Lastly, when it comes to the gore and bloodshed, Black Christmas is pretty restrained with the red stuff. This is all about mood and tension. The film does have one pretty bloody death that involves a major character and a glass unicorn. I thought this scene was the highlight when it came to the kills. I think where the movie lacks in the gore department, it makes up for with solid amounts of suspense and tension. At times this is a successfully eerie little slasher film.








DEATH TOLL: 6

BLOOD AND GORE:

- A woman is suffocated with a plastic bag.
- Someone gets a hook winch to the neck.
- A child is found murdered in the park.
- Someone is stabbed repeatedly with a glass unicorn.
- A woman is killed off screen.
- Someone has their throat sliced.


Going into Black Christmas, I was a little worried. The last time I had watched the film, I was a teenager and wasn't a big fan of the film. Fifteen years later, going in with what felt like fresh eyes, I thoroughly enjoyed it on a second viewing. Some silly character decisions can't sink this extremely creepy and nerve-shredding slasher. Clever uses of killer POV, some extremely eerie and perverted phone calls, strong female characters and a nice little reveal at the end are the reason Black Christmas has held up as a horror masterpiece.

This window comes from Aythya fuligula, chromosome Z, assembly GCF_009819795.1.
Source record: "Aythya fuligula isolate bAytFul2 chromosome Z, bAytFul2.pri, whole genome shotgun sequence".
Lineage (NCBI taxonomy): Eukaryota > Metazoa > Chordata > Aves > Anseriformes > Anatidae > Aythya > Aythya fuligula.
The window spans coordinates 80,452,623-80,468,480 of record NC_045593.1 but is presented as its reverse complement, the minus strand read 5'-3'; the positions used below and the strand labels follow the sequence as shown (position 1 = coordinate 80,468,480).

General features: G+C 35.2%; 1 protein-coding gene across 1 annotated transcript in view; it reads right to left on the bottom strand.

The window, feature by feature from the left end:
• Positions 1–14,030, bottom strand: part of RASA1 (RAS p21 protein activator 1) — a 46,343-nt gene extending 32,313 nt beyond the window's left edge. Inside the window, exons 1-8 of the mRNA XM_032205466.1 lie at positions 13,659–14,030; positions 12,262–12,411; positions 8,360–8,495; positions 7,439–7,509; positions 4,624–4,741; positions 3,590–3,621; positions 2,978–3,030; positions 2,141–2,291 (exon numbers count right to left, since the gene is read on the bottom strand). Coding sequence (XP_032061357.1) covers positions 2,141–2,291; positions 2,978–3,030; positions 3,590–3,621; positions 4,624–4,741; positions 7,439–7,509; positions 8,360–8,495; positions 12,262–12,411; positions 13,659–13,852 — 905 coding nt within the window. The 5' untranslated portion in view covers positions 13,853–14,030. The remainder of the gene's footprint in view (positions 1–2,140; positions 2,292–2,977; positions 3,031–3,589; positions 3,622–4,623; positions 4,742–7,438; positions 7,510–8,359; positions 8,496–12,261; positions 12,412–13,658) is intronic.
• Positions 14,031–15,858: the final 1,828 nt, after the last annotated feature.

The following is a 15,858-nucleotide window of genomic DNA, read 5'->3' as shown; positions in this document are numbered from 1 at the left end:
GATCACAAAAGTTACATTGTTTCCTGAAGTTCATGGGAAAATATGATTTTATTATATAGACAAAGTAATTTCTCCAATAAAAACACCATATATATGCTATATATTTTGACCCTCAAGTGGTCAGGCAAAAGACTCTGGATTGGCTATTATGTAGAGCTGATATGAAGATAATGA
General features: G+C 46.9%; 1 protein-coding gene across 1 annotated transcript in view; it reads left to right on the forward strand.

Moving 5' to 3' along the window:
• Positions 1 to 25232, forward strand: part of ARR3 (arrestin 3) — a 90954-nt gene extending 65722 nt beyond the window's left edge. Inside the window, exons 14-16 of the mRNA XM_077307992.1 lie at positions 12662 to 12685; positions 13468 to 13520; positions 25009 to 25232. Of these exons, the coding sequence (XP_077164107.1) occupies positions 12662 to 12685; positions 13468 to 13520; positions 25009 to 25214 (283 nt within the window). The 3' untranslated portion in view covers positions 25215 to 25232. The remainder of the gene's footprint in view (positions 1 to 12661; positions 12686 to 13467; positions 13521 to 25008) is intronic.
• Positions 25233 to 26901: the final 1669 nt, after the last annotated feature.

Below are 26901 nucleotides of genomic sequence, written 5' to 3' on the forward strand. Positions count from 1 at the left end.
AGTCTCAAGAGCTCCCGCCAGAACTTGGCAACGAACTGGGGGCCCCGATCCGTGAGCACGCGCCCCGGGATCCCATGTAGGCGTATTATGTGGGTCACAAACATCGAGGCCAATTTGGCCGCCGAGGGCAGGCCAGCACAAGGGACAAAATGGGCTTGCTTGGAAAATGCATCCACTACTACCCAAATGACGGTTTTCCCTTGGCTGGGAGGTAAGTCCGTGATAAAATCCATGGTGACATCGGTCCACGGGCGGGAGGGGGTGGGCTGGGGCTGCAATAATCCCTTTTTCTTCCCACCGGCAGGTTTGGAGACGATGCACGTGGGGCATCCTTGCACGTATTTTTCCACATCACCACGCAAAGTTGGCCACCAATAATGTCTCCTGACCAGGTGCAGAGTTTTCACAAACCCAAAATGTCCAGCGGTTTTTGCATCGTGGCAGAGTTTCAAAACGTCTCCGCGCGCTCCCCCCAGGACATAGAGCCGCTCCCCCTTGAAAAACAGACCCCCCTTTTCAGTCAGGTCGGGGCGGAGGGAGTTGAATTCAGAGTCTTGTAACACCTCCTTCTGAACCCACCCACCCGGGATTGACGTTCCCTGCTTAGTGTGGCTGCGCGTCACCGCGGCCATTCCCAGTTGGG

Tuesday, February 21, 2017

Silent Night, Bloody Night (1973)








DIRECTOR: Theodore Gershuny

WRITERS:

Jeffrey Konvitz
Theodore Gershuny
Ira Teller

CAST:

Patrick O'Neal
James Patterson
Mary Woronov
Astrid Heeren
John Carradine
Fran Stevens
Walter Abel
Philip Bruns

PLOT:

When a man inherits an old mansion, he soon discovers that it was once a mental asylum that housed the criminally insane. As he begins to investigate the history of the old house, he soon uncovers crimes that have happened over the course of the house's history. When the man decides to sell the place, he will have a tough time trying to sell it as a serial killer has escaped from another mental institution and has taken refuge inside the mansion.







Here we have another early slasher film that I had never heard of when compiling my list for my Slasher Retrospective. So going into the movie, I was a little excited to see what would be on offer as I went into Silent Night, Bloody Night, completely blind. When I read the title for this film, I thought the title may have had some sort of connection to the infamous Silent Night, Deadly Night that came out eleven years later. So I was pretty excited to sit down and watch this Christmas slasher.

Silent Night, Bloody Night takes a rather slow burn approach with the pacing and storytelling. The film opens with our owner of the house bursting out of the front door. He's been set on fire and he collapses into the snow and dies. It's a nice little start to the film that sets the rather dark tone for the rest of the film. We will soon discover that this house has a much darker history than anyone in the town could've ever imagined. Welcome to Silent Night, Bloody Night.